Read Our Review: Gorillaz’ The Now Now Is a Focused Call for Unity In Hard Times
Listen: Amazon Music Unlimited | Apple Music | Spotify | Tidal

Charles Lloyd & The Marvels with Lucinda Williams, Vanished Gardens
“Charles Lloyd’s engagement with rock is no passing dalliance: In the Sixties and Seventies, the saxist-flutist played the Fillmore, gigged with the Beach Boys and recorded with the post-Morrison Doors,” writes Hank Shteamer. “But even that history doesn’t prepare the listener for how graceful and engaged the 80-year-old NEA Jazz Master sounds on this program – the second release by his genre-blurring Marvels quintet – half of which features the gorgeously weathered voice of Lucinda Williams.”
Read Our Review: Charles Lloyd and Lucinda Williams Fuse Jazz and Roots on Vanished Gardens
Listen: Amazon Music Unlimited | Apple Music | Spotify | Tidal

The Flaming Lips, Seeing the Unseeable: The Complete Studio Recordings of the Flaming Lips 1986-1990
This compilation of pre-Warner Bros. releases tracks the Lips’ evolution from scrappy post-punkers to pop-psych craftsmen. “We couldn’t even quite figure out the chords we were playing [on the Lips’ second album Oh My Gawd!!!], but we thought, ‘Let’s just record them, and we’ll figure out sounds that go with them,'” frontman Wayne Coyne told Rolling Stone. “It’s so absolutely amateurish, but we were fumbling our way thought it. And sometimes that fumbling is so beautiful. And it’s hard to capture, especially when people have abilities and are really good. You want to hear those imperfections, and with the Flaming Lips, there are so many imperfections.”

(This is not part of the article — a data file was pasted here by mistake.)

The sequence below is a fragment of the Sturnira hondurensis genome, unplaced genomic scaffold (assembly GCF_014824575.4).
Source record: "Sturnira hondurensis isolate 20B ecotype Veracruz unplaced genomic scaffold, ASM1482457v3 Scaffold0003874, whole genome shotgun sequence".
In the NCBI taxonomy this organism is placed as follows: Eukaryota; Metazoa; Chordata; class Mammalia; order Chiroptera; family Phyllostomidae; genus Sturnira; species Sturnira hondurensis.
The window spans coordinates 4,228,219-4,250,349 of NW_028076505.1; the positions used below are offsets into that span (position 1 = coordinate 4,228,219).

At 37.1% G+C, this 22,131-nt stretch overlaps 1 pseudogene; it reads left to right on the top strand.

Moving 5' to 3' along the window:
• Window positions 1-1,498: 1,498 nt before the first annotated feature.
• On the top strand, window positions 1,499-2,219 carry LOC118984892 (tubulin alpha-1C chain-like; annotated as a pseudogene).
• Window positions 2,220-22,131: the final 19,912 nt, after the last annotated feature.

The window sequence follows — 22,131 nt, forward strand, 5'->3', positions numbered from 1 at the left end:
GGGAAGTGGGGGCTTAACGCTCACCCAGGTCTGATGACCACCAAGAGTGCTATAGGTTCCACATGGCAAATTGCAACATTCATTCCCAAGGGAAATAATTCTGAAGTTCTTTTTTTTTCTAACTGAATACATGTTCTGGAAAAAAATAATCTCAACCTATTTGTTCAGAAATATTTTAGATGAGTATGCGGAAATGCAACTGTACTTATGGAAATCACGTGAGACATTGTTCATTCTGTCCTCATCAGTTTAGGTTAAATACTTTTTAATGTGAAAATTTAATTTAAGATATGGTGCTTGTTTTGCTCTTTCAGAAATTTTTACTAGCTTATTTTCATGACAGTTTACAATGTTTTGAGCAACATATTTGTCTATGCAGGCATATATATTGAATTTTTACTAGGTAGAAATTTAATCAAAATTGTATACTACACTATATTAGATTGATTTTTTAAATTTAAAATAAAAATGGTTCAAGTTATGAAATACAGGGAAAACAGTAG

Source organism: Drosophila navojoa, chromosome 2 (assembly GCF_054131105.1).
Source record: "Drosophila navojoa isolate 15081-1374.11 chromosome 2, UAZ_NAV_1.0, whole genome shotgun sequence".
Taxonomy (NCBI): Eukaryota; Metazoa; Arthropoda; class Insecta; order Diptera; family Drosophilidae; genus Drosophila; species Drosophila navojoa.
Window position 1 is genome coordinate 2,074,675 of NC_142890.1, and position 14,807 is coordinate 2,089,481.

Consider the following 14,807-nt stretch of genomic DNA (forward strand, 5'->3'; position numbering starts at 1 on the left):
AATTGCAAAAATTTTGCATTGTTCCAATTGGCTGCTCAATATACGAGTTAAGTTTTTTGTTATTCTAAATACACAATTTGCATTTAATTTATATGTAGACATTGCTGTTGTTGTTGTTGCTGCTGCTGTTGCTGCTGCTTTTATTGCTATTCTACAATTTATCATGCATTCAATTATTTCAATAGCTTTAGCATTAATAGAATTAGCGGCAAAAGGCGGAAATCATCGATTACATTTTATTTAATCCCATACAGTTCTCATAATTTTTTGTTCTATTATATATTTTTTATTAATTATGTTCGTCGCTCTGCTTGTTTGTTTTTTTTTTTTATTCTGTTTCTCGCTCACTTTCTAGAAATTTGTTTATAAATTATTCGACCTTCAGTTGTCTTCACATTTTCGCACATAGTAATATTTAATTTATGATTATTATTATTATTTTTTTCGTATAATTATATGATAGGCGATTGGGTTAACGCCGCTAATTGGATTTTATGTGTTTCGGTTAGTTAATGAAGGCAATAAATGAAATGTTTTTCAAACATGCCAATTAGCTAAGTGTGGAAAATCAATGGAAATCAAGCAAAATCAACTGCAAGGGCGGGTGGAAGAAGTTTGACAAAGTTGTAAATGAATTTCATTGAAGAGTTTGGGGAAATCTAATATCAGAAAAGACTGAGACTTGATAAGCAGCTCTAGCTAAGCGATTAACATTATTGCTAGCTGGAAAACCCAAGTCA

Read Our Feature: Wayne Coyne Looks Back on the Flaming Lips’ Beautifully Amateurish Early Years
Listen: Amazon Music Unlimited | Apple Music | Spotify | Tidal

Jim James, Uniform Distortion
The My Morning Jacket frontman’s “loving tribute to old-school faves” is “informed by dirtbag classic rock and slacker post-punk,” writes Will Hermes.
Listen: Amazon Music Unlimited | Apple Music | Bandcamp | Spotify | Tidal

Let’s Eat Grandma, I’m All Ears
Rosa Walton and Jenny Hollingworth are teenaged BFFs from Northeast England with a surrealist sense of humor, as their moniker suggests. Album two departs the willfully weird fringe for the mainstream, sorta, and is stronger for it: I’m All Ears is a set of bubblegum synth-pop with bleeding-edge production (SOPHIE, David Wrench). Make way for Generation XCX. Will Hermes
Listen: Amazon Music Unlimited | Apple Music | Bandcamp | Spotify | Tidal

Container, LP
On releases like 2014’s Adhesive and 2015’s LP, this Providence beatmaker threw dance music into the mosh pit and noise music onto the dancefloor. His distorted, gritty, squawking, blown-out glurpbangers had all the charred and flayed edges of your favorite power-electronics bloodletter, but they were still decidedly funky, a place where big beat rhythms met Big Muff scuzz. His fourth full-length (like the other three, also titled LP), seems a little speedier and caffeinated. It’s redolent of the corroded outsider dance music of acclaimed labels like L.I.E.S. or Opal Tapes, but only if they were subject to the speed and violence of Nineties gabber techno. Many of the tempos sprint along in the 160-180 bpm range, and slightly off-kilter rhythms are used to disorienting effect. A dance music mutator takes one step closer to chaos. Christopher R. Weingarten
Listen: Apple Music | Spotify | Tidal